Step 21: Top Band - Stitching the First Seam
Follow Steps 12 - 14 with the Top Band, using one of the threads you cut in the previous step. After completing the stop, but before continuing the seam, place the smallest piece of leather (suede side facing you) between the two pieces of leather, lining up its holes with the second through fourth horizontal holes in the seam. Stitch through the three pieces of leather and completing the seam with a hidden square knot as you did in Steps 16 & 17.
Step 22: Top Band - Stitching the Second Seam
Begin stitching the second seam on the Top Band as you did the first, starting on the side opposite the short piece you inserted earlier. Stop four horizontal holes before the end of the seam.
Step 23: Top Band - Finishing the Loop
Rotate the top band so it sits vertically in the Pony. Now loop over the short piece, to stitch it into the second seam of the Top Band as well. It takes some careful stitching the get through all three pieces of leather. Finish seam with a hidden square knot as before.
Step 24: Stitching the Strap Keeper
Thread the short piece of thread you set aside in Step 4 on to the needles. Take the remaining short piece of leather and stitch a zig-zag pattern connecting the loops. Finish with a half lock stitch and square knot as you first did in Steps 10 & 11. Then pinch the loop flat with the stitching in the middle.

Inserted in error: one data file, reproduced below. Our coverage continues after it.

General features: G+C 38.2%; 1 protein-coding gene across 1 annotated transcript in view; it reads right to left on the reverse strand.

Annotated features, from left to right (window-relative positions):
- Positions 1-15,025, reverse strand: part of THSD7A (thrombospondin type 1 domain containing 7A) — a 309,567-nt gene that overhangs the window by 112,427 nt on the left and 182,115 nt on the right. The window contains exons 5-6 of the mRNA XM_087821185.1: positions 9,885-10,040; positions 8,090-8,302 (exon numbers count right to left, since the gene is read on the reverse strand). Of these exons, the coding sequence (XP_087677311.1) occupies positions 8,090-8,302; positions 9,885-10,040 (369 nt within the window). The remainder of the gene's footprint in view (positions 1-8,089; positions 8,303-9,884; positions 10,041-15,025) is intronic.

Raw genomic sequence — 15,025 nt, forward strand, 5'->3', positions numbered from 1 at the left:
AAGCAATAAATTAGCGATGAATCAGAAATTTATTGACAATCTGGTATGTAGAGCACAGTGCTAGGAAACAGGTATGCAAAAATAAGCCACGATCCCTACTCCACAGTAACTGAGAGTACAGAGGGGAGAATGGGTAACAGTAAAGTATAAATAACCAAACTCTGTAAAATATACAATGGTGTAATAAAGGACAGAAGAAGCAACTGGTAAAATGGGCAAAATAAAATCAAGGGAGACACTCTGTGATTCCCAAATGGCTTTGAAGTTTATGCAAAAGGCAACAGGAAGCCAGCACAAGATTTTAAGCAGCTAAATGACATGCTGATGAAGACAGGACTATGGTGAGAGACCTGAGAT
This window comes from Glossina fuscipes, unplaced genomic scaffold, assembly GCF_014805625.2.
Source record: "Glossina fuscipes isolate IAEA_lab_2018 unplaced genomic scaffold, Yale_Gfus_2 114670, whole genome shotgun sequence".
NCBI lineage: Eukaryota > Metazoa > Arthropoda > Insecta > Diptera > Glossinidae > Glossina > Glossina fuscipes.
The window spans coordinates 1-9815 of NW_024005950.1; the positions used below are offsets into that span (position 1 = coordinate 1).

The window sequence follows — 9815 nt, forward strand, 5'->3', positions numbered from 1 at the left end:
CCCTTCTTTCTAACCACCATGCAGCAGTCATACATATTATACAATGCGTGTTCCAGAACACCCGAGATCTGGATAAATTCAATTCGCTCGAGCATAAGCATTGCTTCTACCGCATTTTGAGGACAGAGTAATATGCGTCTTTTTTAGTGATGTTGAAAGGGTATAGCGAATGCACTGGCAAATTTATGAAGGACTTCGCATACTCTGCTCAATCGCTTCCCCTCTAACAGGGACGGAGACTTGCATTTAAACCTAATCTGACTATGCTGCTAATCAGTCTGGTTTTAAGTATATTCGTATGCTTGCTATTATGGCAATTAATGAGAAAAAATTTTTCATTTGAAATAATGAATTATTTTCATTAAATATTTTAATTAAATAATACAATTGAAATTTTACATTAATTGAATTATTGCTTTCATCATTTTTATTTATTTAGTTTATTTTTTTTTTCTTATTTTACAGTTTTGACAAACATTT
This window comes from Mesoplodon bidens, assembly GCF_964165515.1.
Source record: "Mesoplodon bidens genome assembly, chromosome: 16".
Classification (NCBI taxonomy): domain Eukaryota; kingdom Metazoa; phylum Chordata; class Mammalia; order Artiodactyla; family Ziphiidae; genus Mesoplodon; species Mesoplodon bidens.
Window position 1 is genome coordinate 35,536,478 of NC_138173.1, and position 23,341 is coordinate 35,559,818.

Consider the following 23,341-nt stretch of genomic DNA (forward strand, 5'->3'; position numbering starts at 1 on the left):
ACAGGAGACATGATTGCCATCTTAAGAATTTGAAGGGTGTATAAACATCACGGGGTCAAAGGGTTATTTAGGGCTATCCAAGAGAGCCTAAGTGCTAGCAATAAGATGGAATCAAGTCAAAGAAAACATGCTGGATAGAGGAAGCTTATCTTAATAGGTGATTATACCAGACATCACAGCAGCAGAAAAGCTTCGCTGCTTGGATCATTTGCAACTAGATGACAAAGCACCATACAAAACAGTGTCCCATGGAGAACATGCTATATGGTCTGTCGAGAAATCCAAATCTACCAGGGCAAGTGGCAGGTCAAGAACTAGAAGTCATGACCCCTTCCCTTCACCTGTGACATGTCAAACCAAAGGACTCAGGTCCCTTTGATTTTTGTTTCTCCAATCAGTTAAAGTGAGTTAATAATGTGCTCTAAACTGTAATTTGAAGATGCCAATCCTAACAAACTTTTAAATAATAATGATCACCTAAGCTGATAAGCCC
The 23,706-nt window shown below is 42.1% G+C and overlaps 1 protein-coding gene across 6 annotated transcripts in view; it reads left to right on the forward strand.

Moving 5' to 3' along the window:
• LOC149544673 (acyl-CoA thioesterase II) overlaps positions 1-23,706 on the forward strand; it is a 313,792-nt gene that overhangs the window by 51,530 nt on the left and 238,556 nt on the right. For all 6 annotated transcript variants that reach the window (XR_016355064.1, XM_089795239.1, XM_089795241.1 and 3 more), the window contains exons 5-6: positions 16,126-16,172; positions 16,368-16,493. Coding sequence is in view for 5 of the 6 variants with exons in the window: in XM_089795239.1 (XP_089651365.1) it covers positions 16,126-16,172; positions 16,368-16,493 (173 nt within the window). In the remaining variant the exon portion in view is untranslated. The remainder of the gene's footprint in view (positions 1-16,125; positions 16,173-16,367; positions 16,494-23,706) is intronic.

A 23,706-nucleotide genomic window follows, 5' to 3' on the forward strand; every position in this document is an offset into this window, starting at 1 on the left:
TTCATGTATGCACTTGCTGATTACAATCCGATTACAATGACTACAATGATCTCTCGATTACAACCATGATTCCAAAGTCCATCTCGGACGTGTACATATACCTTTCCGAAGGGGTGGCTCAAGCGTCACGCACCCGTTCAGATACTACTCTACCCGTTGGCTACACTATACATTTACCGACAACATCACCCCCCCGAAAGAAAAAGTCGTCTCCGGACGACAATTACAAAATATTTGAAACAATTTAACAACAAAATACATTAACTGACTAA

Step 25: Assembling the Top Strap
First, slide the Strap Keeper on to the top Strap. Then insert the buckle pin into the end of the strap and slide the spring bar into the strap and buckle pin. Secure the buckle in place with the spring bar replacement tool.
Step 26: Connecting the Straps
Using one of the remaining spring bars and the spring bar tool, attach the Top Strap to the watch body. Do the same for the Bottom Strap.
Step 27: The Finished Product
You're done! Now strap on your watch and enjoy being stylish and punctual at the same time.
We made this project so anyone could make a great custom watch strap and have a great time doing it. Please let us know how it works for you and how we can make it better!
Devin & Mat